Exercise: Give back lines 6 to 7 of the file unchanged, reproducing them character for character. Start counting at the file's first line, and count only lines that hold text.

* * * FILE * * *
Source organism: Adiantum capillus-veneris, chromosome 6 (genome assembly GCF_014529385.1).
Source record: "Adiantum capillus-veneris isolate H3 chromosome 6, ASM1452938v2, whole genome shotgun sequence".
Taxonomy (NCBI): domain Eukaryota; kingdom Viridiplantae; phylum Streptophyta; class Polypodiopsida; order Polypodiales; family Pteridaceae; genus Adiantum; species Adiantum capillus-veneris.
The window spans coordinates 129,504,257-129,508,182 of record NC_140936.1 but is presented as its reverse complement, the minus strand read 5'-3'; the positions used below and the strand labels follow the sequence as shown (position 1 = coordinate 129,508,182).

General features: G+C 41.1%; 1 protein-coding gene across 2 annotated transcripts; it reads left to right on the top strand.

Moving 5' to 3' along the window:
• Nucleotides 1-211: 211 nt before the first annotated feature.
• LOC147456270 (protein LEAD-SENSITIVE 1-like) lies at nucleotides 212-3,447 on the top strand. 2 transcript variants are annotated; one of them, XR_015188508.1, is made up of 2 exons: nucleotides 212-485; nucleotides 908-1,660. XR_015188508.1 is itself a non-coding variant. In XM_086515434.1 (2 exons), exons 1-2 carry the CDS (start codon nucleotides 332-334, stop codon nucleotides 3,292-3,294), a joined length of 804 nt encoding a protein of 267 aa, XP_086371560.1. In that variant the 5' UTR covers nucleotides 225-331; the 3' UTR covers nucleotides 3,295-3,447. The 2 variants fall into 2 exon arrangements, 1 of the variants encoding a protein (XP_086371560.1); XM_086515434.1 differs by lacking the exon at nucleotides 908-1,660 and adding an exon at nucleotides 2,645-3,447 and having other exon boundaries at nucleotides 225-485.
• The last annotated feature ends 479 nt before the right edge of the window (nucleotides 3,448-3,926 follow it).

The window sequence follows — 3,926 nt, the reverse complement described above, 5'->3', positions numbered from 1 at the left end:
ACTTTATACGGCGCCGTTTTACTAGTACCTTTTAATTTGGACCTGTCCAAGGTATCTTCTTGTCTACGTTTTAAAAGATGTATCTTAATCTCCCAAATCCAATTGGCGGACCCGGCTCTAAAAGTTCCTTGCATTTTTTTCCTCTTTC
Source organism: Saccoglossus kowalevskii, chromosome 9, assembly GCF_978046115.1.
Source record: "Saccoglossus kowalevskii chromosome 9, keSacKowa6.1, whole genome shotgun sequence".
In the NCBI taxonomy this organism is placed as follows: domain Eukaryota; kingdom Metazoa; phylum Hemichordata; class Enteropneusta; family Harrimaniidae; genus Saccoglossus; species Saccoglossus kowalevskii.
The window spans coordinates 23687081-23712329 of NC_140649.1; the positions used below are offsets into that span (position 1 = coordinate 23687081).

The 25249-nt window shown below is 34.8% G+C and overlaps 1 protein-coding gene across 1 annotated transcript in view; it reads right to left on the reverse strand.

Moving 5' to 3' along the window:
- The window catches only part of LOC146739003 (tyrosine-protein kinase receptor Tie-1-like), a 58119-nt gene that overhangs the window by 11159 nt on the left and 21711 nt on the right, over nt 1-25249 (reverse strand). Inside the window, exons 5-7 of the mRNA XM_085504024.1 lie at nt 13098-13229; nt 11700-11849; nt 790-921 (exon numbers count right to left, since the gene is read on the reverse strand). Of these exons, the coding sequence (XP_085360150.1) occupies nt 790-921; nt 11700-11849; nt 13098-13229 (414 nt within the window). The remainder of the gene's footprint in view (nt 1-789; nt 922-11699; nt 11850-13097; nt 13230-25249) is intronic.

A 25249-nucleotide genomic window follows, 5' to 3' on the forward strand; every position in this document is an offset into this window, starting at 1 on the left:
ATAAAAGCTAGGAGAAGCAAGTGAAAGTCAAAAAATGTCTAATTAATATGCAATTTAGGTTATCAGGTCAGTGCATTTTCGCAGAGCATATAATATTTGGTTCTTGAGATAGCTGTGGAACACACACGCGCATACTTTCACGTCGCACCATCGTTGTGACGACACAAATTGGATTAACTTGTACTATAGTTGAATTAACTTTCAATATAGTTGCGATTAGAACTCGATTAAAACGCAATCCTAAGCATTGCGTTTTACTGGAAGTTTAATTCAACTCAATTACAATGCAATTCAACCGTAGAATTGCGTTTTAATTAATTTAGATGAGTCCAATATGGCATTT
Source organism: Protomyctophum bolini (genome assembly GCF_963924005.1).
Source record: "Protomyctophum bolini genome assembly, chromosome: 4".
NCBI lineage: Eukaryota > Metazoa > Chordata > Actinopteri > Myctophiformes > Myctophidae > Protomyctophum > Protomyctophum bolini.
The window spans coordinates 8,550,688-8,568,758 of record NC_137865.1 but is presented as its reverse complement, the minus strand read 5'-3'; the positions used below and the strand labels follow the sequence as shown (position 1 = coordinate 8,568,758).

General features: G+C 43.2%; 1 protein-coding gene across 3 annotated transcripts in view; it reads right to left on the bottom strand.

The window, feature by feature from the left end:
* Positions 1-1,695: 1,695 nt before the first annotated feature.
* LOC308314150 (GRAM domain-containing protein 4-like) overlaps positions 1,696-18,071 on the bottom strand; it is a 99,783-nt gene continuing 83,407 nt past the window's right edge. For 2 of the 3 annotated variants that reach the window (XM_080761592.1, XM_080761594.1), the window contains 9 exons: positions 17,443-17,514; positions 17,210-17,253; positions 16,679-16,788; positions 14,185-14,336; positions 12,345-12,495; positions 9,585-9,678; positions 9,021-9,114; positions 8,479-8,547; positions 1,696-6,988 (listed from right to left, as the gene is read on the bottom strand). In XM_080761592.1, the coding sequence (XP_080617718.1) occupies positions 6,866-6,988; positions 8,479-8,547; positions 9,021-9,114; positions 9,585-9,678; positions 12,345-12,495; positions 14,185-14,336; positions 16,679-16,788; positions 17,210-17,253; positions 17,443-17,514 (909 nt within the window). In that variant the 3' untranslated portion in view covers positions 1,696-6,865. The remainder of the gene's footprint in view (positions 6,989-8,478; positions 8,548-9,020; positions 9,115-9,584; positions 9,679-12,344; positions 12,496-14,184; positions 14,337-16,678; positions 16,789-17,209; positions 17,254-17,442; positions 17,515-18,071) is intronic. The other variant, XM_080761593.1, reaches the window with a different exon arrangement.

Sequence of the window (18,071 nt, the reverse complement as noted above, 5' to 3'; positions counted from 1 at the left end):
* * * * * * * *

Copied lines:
Moving 5' to 3' along the window:
• Nucleotides 1-211: 211 nt before the first annotated feature.